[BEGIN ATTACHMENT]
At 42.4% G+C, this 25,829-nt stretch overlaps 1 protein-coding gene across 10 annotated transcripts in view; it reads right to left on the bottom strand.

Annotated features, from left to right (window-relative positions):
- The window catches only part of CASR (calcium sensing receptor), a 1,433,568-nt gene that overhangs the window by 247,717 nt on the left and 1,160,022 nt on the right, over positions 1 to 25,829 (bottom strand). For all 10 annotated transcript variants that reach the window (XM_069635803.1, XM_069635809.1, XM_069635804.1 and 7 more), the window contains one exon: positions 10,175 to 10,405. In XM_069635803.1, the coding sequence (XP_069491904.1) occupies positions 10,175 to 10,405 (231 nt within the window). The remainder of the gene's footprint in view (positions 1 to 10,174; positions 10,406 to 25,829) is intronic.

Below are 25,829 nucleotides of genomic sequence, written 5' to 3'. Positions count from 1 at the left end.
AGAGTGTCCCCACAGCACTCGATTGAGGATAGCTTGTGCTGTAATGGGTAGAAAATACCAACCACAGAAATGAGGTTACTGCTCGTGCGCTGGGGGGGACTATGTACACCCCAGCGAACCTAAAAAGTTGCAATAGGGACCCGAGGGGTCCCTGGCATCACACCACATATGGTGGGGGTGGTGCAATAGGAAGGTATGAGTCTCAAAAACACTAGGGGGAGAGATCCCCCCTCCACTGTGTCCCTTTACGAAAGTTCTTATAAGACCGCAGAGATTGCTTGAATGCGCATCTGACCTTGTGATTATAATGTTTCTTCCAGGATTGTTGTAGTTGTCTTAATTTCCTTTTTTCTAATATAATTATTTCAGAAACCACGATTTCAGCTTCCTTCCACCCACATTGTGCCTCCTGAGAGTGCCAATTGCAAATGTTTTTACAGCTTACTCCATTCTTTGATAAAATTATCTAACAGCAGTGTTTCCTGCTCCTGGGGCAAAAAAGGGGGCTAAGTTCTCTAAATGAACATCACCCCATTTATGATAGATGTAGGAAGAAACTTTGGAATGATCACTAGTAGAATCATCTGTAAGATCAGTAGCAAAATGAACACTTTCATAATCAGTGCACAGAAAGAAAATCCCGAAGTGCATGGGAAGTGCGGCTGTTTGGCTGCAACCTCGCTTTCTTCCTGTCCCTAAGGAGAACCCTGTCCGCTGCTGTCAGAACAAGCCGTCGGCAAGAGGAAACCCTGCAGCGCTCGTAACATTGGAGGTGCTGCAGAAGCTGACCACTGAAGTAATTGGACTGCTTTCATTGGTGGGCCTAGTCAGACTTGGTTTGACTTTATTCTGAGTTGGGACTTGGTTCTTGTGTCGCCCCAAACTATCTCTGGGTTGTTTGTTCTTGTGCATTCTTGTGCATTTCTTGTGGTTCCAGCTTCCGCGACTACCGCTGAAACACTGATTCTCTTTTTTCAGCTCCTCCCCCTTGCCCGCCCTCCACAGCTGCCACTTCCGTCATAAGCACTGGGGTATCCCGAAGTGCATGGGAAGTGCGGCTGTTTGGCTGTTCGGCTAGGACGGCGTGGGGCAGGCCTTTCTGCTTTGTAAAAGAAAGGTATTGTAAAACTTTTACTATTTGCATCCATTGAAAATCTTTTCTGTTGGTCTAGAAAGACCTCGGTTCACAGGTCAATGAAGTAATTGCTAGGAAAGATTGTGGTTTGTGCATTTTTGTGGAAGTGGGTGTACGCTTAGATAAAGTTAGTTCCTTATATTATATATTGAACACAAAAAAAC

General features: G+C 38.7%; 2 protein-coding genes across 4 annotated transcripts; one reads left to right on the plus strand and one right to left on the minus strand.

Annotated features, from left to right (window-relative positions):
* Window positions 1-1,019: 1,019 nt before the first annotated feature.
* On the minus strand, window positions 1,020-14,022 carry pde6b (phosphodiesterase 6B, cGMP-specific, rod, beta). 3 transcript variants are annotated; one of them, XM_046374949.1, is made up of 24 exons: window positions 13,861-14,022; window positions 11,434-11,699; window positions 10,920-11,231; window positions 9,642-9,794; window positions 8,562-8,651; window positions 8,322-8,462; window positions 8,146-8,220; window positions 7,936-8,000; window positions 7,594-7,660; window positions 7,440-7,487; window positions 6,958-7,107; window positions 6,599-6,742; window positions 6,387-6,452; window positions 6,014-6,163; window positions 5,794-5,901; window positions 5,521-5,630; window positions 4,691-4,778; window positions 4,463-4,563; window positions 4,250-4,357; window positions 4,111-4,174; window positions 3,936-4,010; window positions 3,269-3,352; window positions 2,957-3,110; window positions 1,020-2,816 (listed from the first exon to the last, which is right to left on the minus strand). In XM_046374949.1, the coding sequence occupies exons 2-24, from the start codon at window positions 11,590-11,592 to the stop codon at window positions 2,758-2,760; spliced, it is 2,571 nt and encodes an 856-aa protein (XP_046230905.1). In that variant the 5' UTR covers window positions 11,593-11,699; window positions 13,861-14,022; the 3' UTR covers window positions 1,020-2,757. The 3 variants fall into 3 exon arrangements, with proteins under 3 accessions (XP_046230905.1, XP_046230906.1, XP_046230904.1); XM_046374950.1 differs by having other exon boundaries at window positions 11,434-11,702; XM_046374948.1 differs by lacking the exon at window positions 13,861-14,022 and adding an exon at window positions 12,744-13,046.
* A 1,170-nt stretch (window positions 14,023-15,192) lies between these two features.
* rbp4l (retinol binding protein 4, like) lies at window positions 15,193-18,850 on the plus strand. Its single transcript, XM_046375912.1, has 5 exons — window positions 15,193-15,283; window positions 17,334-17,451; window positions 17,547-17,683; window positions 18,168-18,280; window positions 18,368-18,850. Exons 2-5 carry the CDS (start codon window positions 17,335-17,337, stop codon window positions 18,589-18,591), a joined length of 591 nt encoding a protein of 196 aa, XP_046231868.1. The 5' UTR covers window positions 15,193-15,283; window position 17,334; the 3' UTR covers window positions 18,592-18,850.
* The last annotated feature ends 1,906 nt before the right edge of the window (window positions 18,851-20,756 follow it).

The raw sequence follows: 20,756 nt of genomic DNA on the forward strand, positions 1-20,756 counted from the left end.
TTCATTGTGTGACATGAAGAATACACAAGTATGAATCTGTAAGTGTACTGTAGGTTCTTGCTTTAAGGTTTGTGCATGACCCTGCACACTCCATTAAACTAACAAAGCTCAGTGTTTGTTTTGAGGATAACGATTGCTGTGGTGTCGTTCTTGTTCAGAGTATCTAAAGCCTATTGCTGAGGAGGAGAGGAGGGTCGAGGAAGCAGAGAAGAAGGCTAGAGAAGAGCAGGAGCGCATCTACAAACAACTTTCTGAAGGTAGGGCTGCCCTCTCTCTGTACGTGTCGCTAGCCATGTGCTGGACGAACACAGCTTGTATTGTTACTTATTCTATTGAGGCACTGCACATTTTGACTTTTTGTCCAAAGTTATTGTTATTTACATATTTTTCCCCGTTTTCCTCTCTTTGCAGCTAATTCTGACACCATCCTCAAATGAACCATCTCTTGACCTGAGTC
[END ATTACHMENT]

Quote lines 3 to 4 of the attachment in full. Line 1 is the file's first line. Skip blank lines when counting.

- The window catches only part of CASR (calcium sensing receptor), a 1,433,568-nt gene that overhangs the window by 247,717 nt on the left and 1,160,022 nt on the right, over positions 1 to 25,829 (bottom strand). For all 10 annotated transcript variants that reach the window (XM_069635803.1, XM_069635809.1, XM_069635804.1 and 7 more), the window contains one exon: positions 10,175 to 10,405. In XM_069635803.1, the coding sequence (XP_069491904.1) occupies positions 10,175 to 10,405 (231 nt within the window). The remainder of the gene's footprint in view (positions 1 to 10,174; positions 10,406 to 25,829) is intronic.

Below are 25,829 nucleotides of genomic sequence, written 5' to 3'. Positions count from 1 at the left end.